Should an investor representative such as Ventrice be held as a matter of law to be able "to grasp the meaning of [the arbitration] provision," as the Cohen court has so resolutely determined? 841 F.2d at 288. We wonder. The first sentence of the arbitration clause involves a very complicated dispute about the arbitrability of different federal security laws claims. Indeed, different judges of the United States Supreme Court have disagreed about which federal statutes void arbitration clauses. See Shearson/American Express Inc. v. McMahon, 482 U.S. 220, 107 S. Ct. 2332, 2338-2343, 96 L. Ed. 2d 185 (1987), holding that the 1934 Securities Act did not void arbitration agreements; Wilko v. Swan, 346 U.S. 427, 435, 74 S. Ct. 182, 186, 98 L. Ed. 168 (1953), holding that the 1933 Securities Act does void arbitration clauses. While McMahon did not expressly overrule Wilko, courts have concluded that McMahon "undercuts every aspect of Wilko" so that "a formal overruling of Wilko appears inevitable or, perhaps, superfluous." Noble v. Drexel, Burnham, Lambert, Inc., 823 F.2d 849, 850 n. 3 (5th Cir.1987). But see Continental Serv. L & H Insurance v. A.G. Edwards, 664 F. Supp. 997, 1001 (M.D. La.1987); Schultz v. Robinson-Humphrey/American Express Inc., 666 F. Supp. 219 (M.D.Ga.1987), holding that Wilko is still good law and claims under the 1933 Act are not arbitrable.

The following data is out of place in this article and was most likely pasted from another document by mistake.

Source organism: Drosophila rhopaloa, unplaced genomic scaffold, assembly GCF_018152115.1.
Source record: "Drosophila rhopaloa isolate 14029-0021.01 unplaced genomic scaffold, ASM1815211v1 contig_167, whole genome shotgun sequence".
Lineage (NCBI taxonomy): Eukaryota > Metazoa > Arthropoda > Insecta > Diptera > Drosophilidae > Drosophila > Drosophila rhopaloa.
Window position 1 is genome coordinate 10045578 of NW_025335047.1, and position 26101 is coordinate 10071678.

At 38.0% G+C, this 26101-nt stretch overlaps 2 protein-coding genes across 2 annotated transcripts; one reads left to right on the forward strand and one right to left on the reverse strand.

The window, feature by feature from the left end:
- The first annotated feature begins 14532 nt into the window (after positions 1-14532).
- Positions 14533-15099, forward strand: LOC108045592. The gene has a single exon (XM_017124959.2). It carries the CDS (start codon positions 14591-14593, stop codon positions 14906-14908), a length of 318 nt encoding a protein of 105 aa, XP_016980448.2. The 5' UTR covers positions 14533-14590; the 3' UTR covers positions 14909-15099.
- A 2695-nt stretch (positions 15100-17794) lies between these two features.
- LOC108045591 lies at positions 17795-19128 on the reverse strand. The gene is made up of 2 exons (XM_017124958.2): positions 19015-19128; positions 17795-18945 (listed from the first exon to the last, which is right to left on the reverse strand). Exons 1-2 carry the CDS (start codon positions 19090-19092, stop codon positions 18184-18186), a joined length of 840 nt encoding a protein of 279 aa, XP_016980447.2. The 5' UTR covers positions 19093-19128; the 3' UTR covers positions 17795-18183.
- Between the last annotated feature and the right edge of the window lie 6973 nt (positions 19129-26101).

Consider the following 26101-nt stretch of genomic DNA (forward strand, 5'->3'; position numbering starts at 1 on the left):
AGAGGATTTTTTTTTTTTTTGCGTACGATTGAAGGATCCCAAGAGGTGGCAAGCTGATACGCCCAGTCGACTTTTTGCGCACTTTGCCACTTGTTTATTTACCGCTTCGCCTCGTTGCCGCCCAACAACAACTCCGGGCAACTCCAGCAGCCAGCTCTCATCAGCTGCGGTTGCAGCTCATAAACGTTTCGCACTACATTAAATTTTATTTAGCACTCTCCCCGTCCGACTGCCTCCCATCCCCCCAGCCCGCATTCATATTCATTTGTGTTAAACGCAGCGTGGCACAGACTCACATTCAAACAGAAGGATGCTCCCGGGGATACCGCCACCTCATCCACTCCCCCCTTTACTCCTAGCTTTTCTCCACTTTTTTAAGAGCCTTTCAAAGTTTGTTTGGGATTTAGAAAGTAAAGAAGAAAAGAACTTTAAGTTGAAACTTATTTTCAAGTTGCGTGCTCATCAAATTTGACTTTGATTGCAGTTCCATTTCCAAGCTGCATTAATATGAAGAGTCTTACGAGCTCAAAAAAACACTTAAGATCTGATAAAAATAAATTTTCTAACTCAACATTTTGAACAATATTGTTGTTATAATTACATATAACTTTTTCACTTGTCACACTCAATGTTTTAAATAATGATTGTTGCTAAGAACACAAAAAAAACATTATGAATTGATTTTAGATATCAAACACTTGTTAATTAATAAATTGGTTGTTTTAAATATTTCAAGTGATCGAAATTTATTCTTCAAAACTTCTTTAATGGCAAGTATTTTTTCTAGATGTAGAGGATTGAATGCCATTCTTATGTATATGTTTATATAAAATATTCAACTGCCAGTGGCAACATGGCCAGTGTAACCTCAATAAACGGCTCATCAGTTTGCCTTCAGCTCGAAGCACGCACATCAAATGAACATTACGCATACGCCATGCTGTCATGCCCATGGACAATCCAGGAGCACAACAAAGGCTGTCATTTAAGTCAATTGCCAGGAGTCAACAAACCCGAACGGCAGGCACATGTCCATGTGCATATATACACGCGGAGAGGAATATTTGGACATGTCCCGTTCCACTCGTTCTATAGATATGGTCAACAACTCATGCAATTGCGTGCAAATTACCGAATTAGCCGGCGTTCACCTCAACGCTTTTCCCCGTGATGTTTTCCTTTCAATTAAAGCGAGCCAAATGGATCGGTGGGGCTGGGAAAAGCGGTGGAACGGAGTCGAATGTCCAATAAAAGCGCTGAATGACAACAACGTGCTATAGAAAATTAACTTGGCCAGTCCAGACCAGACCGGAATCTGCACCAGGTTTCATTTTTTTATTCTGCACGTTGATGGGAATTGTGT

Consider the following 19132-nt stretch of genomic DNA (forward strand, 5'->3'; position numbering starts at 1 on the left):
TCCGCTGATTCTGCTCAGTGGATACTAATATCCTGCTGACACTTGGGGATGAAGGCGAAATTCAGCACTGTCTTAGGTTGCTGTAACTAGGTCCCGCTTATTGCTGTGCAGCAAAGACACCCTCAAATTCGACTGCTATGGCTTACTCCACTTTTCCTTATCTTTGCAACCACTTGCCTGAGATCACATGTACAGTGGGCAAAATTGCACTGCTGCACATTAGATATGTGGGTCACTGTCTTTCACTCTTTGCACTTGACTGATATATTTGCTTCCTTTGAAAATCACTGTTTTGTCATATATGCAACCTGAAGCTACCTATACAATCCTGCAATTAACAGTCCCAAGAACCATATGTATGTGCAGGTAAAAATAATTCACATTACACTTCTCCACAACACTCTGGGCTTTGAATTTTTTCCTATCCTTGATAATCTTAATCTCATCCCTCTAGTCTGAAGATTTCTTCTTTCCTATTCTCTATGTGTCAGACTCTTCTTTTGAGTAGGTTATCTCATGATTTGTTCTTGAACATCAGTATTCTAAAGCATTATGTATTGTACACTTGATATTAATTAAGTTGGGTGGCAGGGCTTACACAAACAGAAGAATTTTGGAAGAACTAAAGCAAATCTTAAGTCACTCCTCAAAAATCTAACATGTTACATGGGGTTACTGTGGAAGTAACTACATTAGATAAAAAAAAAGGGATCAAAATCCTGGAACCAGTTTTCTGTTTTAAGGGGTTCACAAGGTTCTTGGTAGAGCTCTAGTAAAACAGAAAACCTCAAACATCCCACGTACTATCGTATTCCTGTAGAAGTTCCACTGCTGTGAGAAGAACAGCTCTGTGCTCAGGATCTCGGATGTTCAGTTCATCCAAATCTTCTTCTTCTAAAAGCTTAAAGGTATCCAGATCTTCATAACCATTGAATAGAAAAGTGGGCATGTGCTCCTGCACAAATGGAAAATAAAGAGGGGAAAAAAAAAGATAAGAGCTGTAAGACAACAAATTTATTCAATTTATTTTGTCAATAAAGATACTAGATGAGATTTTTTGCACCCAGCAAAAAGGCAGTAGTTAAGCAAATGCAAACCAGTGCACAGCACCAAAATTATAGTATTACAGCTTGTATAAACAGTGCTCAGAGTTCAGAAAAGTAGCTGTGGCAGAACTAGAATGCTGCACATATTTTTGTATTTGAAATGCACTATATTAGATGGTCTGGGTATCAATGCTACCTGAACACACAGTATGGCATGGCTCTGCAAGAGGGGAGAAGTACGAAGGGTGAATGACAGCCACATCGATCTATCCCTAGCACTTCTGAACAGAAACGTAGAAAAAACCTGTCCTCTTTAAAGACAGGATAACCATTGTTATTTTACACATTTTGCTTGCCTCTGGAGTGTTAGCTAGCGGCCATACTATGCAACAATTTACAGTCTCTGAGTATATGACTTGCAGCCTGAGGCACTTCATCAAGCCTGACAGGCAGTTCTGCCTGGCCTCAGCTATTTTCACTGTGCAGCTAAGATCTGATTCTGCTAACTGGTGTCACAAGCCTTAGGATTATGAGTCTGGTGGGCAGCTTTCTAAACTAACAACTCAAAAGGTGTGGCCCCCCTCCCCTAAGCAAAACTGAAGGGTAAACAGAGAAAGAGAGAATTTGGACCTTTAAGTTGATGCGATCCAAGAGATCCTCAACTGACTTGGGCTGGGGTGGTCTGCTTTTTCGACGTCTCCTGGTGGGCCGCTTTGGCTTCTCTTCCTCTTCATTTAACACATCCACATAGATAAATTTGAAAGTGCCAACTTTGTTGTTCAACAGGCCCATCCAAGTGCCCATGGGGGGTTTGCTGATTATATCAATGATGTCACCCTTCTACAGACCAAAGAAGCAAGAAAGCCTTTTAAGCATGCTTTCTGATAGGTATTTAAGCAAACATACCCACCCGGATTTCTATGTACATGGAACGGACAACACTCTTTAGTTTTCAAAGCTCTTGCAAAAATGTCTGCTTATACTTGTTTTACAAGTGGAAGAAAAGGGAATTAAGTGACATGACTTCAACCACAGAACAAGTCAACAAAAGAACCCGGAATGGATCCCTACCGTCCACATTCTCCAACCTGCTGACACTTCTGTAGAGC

Given this confusion among federal courts, we are able "to understand how [a] person possessing a basic education and fluency in the English language would fail to grasp the meaning of [the arbitration] provision." 841 F.2d at 288. We believe that an unsophisticated investor could easily misapprehend the meaning of this confusing and ambiguous provision and waive the cherished right to jury trial.

Were we writing from a blank slate, we would hold that a broker has a duty to explain the meaning and significance of an arbitration provision to an unsophisticated investor. At the very least, we certainly would not enforce an arbitration agreement when a broker incorrectly represents that the arbitration clause's contract is merely a paperwork formality.

Since such a ruling is foreclosed by Cohen, we reject that defense to the arbitration clause.

4. Nondisclosure.